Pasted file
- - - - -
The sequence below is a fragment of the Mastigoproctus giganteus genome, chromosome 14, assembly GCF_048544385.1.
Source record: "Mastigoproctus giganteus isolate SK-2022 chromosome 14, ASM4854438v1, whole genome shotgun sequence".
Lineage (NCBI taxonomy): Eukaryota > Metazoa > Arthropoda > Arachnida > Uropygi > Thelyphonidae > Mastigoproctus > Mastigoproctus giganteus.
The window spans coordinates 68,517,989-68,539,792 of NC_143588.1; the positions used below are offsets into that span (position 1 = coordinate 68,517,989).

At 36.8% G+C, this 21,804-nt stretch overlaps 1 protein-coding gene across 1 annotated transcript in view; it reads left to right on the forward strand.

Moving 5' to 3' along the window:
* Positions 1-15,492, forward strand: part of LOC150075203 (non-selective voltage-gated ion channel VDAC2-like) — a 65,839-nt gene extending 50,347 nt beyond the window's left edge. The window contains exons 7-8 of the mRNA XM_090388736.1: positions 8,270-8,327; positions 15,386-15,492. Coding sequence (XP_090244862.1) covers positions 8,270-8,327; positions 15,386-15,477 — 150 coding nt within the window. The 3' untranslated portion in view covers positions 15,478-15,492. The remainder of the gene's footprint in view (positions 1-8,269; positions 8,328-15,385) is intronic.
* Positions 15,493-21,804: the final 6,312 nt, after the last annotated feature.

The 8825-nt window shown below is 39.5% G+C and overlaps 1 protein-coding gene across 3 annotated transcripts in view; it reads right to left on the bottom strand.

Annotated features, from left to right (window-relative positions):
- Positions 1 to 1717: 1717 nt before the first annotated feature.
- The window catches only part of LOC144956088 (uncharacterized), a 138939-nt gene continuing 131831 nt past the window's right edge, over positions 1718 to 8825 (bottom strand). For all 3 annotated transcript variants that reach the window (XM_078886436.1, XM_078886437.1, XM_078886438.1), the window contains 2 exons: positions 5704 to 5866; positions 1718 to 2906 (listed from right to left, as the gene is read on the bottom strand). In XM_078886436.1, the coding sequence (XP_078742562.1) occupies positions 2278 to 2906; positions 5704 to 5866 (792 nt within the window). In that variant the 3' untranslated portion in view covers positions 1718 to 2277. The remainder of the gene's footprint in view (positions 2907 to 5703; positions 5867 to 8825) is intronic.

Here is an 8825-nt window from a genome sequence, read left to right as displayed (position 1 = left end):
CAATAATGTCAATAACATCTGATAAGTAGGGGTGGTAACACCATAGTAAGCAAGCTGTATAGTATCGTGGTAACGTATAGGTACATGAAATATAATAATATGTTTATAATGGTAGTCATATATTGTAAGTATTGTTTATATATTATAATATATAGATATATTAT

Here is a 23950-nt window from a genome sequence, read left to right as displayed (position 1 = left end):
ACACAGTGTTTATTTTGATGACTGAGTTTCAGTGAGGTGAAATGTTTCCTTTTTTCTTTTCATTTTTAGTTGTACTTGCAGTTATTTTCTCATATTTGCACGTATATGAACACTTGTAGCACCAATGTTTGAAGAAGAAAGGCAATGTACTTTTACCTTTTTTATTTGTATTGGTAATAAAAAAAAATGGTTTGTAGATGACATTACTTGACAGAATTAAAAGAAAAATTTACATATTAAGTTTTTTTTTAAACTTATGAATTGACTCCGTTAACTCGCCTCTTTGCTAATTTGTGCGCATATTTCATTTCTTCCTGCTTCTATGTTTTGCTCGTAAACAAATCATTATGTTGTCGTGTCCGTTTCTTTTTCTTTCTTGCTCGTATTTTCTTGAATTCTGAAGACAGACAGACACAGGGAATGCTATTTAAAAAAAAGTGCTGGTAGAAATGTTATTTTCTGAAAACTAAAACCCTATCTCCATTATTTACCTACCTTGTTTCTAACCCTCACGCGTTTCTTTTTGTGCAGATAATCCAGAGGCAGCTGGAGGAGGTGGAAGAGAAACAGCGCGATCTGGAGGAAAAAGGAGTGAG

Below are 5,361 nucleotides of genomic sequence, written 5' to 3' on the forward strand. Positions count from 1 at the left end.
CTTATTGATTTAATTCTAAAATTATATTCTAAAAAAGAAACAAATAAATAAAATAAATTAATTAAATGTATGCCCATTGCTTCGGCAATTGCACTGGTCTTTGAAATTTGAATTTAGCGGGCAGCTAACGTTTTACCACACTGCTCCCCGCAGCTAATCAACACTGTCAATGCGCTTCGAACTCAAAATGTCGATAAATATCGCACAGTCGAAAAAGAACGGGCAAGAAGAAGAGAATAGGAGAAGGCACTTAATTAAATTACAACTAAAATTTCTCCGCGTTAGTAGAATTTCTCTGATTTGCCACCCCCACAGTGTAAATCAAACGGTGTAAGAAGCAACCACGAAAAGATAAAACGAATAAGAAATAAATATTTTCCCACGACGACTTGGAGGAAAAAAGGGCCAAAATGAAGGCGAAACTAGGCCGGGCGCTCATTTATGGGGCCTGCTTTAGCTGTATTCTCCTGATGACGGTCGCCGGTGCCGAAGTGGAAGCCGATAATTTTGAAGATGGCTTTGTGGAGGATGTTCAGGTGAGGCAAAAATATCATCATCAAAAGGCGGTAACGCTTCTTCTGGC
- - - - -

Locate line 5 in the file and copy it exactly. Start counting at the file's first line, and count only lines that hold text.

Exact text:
At 36.8% G+C, this 21,804-nt stretch overlaps 1 protein-coding gene across 1 annotated transcript in view; it reads left to right on the forward strand.